Books: Fiction in brief

Death in Summer by William Trevor, Viking pounds 15.99. There have been 31 births and 19 deaths in Thaddeus Davenant's house, and now there are to be more - more momentous events which emphasise the fragility and transitory nature of life. But the house itself and its surrounding cherry trees remain resolute: dignified, strong, able to withstand the storms which can rock the less sturdy to their foundations.

At first, there is little sign of the turbulence that is to come. Thaddeus, in one of those twists of fate that can befall the most unlikely of people, meets Letitia on a train and makes her his wife. Until then Thaddeus had been a man who knew solitude and did not fear it, but Letititia and her money hold out the promise of an assured future. Another twist of fate, and the summer turns to ashes: Letitia dies, the first of three deaths that season, cleaving open the life of the house and changing all those within it. Death and the sentiment it trails are all about us, like woodsmoke lingering in the air from an August bonfire.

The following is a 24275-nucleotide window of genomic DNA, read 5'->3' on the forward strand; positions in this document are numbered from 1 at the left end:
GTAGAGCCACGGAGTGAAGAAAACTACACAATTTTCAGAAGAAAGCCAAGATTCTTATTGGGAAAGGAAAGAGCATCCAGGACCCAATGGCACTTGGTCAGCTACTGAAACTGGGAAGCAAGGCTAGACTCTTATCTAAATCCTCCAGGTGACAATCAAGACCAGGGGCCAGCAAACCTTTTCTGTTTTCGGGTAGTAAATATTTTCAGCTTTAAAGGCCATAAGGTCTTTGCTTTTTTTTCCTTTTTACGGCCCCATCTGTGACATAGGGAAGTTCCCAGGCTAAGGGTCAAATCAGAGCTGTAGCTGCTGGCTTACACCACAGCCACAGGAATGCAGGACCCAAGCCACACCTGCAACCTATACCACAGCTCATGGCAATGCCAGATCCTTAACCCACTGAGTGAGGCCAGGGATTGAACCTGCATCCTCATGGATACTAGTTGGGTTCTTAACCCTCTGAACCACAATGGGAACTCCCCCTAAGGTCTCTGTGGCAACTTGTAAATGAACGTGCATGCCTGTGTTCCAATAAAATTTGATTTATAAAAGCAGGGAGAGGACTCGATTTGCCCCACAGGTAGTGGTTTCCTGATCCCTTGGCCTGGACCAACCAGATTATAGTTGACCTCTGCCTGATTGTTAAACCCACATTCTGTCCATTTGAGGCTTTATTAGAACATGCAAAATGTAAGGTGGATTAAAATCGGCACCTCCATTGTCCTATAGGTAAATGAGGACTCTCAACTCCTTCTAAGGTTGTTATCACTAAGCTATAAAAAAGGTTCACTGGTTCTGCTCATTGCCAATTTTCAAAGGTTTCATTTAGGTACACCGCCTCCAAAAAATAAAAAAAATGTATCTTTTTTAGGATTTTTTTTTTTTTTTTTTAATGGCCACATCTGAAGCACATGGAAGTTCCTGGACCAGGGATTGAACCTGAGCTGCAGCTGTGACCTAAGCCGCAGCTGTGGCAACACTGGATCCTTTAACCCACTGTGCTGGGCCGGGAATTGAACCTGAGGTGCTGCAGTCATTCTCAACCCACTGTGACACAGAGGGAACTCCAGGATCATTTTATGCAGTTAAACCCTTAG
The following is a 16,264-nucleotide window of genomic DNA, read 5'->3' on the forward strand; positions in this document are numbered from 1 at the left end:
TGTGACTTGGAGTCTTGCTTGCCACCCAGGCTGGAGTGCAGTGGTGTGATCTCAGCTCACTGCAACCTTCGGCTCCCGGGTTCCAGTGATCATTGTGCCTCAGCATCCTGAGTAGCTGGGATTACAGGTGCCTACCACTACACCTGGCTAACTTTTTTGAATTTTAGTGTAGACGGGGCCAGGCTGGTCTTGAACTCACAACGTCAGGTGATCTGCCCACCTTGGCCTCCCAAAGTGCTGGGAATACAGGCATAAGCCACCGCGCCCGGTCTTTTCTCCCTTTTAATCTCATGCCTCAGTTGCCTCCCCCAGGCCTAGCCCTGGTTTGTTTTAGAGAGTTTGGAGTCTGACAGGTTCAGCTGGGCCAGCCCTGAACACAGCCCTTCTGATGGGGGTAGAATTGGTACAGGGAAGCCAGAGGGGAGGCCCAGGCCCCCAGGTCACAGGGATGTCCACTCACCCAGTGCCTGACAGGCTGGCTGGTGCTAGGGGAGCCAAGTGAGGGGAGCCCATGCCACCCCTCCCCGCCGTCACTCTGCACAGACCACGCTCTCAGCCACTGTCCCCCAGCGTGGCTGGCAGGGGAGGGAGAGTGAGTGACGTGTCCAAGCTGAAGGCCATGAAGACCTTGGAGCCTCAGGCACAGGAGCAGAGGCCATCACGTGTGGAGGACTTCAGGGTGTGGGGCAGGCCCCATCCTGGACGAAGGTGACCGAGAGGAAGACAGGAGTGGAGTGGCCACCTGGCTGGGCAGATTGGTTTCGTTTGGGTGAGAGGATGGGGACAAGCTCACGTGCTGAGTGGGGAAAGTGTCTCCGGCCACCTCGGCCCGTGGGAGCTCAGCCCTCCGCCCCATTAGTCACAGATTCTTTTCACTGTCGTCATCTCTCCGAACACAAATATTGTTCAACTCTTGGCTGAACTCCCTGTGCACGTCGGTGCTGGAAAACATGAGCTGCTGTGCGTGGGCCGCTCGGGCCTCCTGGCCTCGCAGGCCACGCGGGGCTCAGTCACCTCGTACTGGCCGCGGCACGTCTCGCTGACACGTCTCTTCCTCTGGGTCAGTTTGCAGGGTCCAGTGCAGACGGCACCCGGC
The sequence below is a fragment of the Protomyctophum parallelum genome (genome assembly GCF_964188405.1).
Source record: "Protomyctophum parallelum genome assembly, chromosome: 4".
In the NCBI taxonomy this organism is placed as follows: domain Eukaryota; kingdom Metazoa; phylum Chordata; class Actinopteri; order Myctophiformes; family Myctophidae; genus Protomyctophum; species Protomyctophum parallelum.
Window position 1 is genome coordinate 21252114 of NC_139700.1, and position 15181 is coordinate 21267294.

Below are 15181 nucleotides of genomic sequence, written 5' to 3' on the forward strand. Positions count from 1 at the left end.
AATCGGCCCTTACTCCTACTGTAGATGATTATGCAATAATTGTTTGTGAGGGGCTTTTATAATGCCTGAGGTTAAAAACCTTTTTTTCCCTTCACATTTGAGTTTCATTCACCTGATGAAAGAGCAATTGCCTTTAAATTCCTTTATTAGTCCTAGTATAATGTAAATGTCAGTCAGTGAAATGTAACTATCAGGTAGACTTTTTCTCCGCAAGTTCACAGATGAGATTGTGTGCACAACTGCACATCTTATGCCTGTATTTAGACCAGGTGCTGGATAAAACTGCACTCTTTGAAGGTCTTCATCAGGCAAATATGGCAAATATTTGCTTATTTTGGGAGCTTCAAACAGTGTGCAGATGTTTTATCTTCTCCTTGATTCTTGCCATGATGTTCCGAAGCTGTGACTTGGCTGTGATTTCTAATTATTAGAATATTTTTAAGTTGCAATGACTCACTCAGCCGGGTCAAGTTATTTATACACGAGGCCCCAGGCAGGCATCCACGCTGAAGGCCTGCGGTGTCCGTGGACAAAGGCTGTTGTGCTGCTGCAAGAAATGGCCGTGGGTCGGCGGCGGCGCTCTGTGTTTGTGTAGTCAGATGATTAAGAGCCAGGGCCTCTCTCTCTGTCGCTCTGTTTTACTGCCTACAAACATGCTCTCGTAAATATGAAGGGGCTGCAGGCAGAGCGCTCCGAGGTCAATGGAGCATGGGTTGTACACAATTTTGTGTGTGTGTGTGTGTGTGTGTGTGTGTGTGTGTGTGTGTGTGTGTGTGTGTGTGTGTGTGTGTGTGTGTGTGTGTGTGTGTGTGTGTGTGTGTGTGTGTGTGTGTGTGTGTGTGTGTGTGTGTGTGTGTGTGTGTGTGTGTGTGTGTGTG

Thaddeus and his upstanding citizen of a mother-in-law reveal themselves, in Trevor's prose, to be flawed, secretive creatures. But in Trevorland, that lonely, melancholy landscape in which we devoted readers feel so at home, there are others, far more battered and rejected by society, outside its conventional norms. There is Maidment, the eavesdropping, prying butler with a penchant for the horses; there is the blowzy Dot, pining for Thaddeus and memories of long gone days in hotel rooms; and there are Albert and Pettie, unlikely products of a children's home,with equally unlikely names.